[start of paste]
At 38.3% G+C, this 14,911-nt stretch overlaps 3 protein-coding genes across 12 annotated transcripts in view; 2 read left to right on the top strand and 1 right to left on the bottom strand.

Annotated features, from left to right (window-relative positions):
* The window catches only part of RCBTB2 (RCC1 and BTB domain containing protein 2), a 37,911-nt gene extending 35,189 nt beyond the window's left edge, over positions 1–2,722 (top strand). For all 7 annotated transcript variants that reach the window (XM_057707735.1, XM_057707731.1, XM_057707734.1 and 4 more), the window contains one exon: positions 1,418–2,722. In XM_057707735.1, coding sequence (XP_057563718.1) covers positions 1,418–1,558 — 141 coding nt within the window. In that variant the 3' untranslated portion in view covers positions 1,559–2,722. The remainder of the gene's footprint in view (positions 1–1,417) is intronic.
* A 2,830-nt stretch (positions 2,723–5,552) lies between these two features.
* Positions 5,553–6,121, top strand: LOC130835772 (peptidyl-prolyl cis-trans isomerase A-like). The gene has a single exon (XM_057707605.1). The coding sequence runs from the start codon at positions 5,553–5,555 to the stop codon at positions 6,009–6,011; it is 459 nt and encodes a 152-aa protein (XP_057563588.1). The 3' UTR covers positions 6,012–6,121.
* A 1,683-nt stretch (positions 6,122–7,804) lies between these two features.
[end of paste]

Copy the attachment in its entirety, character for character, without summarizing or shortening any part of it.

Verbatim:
At 38.3% G+C, this 14,911-nt stretch overlaps 3 protein-coding genes across 12 annotated transcripts in view; 2 read left to right on the top strand and 1 right to left on the bottom strand.

Annotated features, from left to right (window-relative positions):
* The window catches only part of RCBTB2 (RCC1 and BTB domain containing protein 2), a 37,911-nt gene extending 35,189 nt beyond the window's left edge, over positions 1–2,722 (top strand). For all 7 annotated transcript variants that reach the window (XM_057707735.1, XM_057707731.1, XM_057707734.1 and 4 more), the window contains one exon: positions 1,418–2,722. In XM_057707735.1, coding sequence (XP_057563718.1) covers positions 1,418–1,558 — 141 coding nt within the window. In that variant the 3' untranslated portion in view covers positions 1,559–2,722. The remainder of the gene's footprint in view (positions 1–1,417) is intronic.
* A 2,830-nt stretch (positions 2,723–5,552) lies between these two features.
* Positions 5,553–6,121, top strand: LOC130835772 (peptidyl-prolyl cis-trans isomerase A-like). The gene has a single exon (XM_057707605.1). The coding sequence runs from the start codon at positions 5,553–5,555 to the stop codon at positions 6,009–6,011; it is 459 nt and encodes a 152-aa protein (XP_057563588.1). The 3' UTR covers positions 6,012–6,121.
* A 1,683-nt stretch (positions 6,122–7,804) lies between these two features.